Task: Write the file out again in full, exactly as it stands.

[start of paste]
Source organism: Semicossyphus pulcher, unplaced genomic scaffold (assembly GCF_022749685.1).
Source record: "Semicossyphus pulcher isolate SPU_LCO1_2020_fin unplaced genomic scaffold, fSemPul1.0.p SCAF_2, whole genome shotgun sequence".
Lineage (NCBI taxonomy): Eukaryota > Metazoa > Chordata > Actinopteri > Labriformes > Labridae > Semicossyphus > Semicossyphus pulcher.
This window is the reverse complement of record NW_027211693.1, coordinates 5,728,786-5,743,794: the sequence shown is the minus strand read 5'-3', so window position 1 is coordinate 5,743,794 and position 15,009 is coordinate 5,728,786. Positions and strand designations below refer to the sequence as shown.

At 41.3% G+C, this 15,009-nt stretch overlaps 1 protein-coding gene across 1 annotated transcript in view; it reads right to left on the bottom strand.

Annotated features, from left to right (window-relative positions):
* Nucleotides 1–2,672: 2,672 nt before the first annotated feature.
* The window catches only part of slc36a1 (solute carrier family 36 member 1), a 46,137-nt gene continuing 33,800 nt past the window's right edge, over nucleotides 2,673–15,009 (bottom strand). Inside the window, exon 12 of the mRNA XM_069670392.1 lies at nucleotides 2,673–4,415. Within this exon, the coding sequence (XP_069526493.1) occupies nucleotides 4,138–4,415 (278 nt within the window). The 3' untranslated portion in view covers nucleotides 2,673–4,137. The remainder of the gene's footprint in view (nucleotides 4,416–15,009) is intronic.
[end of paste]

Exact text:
Source organism: Semicossyphus pulcher, unplaced genomic scaffold (assembly GCF_022749685.1).
Source record: "Semicossyphus pulcher isolate SPU_LCO1_2020_fin unplaced genomic scaffold, fSemPul1.0.p SCAF_2, whole genome shotgun sequence".
Lineage (NCBI taxonomy): Eukaryota > Metazoa > Chordata > Actinopteri > Labriformes > Labridae > Semicossyphus > Semicossyphus pulcher.
This window is the reverse complement of record NW_027211693.1, coordinates 5,728,786-5,743,794: the sequence shown is the minus strand read 5'-3', so window position 1 is coordinate 5,743,794 and position 15,009 is coordinate 5,728,786. Positions and strand designations below refer to the sequence as shown.

At 41.3% G+C, this 15,009-nt stretch overlaps 1 protein-coding gene across 1 annotated transcript in view; it reads right to left on the bottom strand.

Annotated features, from left to right (window-relative positions):
* Nucleotides 1–2,672: 2,672 nt before the first annotated feature.
* The window catches only part of slc36a1 (solute carrier family 36 member 1), a 46,137-nt gene continuing 33,800 nt past the window's right edge, over nucleotides 2,673–15,009 (bottom strand). Inside the window, exon 12 of the mRNA XM_069670392.1 lies at nucleotides 2,673–4,415. Within this exon, the coding sequence (XP_069526493.1) occupies nucleotides 4,138–4,415 (278 nt within the window). The 3' untranslated portion in view covers nucleotides 2,673–4,137. The remainder of the gene's footprint in view (nucleotides 4,416–15,009) is intronic.